Debt collection company FH Cann filed an additional lawsuit in which a debtor, Carlos McKinney, has claimed copyright infringement for Cann’s use of his name in its collection efforts. McKinney filed a notice of dispute that demanded a number of things from Cann that the complaint contends are not required by law, such as additional documentation and verification under oath that the claims are valid. This demand included language stating that Cann’s failure to provide the demanded information within 30 days would result in a waiver of Cann’s right to collect the debt, which Cann contends is not valid. The demand includes a statement that McKinney declares “under penalty of perjury without the United States that the above statements are the truth…” (emphasis added). Finally, the demand included an invoice for $500,000 for the alleged breach of McKinney’s common law copyright in his name., and to authorize McKinney to file a UCC-1 Financing Statement asserting a lien for that amount on Cann’s assets. This document purported to be notarized in Georgia, but Cann asserts that the alleged notary is not licensed in Georgia and that the notarization is fraudulent. Cann seeks declaratory and injunctive relief as well as damages for tortious interference with business relations.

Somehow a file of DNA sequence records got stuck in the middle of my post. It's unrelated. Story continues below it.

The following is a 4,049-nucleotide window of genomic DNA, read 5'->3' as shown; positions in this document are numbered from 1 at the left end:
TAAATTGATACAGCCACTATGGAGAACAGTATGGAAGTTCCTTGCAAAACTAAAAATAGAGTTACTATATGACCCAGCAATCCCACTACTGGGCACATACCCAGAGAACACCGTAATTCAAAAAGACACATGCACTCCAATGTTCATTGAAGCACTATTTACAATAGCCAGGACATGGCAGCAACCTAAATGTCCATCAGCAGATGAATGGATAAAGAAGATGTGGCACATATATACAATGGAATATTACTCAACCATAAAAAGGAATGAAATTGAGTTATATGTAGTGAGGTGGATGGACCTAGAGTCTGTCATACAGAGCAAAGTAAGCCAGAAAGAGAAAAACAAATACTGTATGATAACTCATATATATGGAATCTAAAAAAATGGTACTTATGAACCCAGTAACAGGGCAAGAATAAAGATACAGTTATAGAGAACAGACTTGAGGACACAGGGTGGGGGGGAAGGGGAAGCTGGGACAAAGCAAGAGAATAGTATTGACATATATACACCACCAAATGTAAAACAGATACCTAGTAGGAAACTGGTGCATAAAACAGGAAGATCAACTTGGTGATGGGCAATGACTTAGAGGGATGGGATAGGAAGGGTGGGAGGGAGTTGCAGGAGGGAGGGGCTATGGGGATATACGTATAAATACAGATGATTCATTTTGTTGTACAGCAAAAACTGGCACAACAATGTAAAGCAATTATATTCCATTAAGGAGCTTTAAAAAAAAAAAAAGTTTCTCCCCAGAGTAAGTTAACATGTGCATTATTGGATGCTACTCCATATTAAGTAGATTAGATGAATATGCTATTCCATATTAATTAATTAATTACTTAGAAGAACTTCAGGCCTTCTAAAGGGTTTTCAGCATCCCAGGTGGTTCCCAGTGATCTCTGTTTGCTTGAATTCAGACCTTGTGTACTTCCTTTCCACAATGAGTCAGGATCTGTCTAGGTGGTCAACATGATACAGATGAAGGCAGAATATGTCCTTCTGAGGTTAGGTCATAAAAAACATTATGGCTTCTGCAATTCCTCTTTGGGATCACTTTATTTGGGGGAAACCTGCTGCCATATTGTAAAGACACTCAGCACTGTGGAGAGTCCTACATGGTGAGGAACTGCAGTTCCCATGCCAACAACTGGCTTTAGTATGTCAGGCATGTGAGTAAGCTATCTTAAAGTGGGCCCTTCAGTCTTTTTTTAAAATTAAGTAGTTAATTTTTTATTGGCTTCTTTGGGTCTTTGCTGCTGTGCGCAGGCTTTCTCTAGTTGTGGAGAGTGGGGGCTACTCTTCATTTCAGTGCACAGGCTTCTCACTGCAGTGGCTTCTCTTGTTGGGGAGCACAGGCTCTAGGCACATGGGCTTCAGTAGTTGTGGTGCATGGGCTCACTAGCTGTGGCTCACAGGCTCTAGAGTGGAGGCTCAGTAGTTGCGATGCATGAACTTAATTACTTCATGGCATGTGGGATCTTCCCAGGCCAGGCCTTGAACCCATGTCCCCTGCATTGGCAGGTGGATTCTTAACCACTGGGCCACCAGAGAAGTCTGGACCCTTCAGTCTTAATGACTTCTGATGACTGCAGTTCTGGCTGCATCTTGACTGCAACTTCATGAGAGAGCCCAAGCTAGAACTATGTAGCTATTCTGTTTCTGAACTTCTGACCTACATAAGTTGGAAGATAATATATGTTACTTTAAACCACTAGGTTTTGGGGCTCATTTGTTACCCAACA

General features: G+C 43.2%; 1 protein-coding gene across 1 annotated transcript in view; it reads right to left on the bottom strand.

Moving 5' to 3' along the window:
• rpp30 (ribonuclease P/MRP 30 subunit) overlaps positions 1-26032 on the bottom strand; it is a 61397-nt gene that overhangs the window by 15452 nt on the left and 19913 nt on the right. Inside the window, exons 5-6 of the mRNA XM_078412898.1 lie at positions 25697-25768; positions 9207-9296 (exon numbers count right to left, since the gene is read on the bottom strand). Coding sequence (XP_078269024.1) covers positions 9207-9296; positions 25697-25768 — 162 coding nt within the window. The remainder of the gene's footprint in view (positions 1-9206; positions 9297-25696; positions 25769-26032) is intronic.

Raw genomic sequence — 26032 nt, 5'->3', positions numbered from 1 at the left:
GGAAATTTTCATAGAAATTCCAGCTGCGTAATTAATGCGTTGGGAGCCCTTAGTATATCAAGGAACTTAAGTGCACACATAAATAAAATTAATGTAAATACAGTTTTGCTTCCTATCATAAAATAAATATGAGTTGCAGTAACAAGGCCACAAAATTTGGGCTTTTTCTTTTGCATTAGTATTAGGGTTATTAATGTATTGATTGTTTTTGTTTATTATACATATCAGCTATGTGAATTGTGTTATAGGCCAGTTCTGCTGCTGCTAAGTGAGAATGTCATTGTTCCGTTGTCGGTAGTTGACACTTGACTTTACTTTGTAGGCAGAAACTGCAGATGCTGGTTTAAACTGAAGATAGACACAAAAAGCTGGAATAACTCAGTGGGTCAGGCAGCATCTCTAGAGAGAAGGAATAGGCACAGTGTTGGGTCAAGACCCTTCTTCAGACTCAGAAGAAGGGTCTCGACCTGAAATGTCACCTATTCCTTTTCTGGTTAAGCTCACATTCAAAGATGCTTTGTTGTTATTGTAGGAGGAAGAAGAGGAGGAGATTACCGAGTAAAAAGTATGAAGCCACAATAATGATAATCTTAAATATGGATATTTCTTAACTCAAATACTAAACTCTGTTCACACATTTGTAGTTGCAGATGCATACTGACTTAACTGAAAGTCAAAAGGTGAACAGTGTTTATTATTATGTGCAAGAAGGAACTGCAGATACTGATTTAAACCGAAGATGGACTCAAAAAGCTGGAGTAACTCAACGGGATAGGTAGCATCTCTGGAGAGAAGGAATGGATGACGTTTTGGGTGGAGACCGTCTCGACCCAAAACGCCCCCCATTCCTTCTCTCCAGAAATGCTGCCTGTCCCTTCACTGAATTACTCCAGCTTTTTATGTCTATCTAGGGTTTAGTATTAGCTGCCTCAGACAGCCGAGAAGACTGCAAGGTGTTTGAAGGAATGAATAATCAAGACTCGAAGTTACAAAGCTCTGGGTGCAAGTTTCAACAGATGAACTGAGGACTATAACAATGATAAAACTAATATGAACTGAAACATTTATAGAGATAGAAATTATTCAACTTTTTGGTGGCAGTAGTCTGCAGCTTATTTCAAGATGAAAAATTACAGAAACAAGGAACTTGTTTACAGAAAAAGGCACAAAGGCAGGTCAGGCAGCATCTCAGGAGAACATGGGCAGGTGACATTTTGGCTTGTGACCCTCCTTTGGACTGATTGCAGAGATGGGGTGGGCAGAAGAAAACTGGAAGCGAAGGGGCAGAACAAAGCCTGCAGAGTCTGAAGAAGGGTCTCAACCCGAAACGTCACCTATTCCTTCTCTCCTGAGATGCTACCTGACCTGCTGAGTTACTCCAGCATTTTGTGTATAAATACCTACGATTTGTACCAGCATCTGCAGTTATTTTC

While it seems unlikely for two such claims to arise in such a short period of time, Cann asserts that the documents provided by McKinney evidence a “number of fraudulent theories circulating on the internet and by various militia and ‘sovereign nation’ groups” to avoid debt collection and defraud creditors. This case is before Judge Saylor.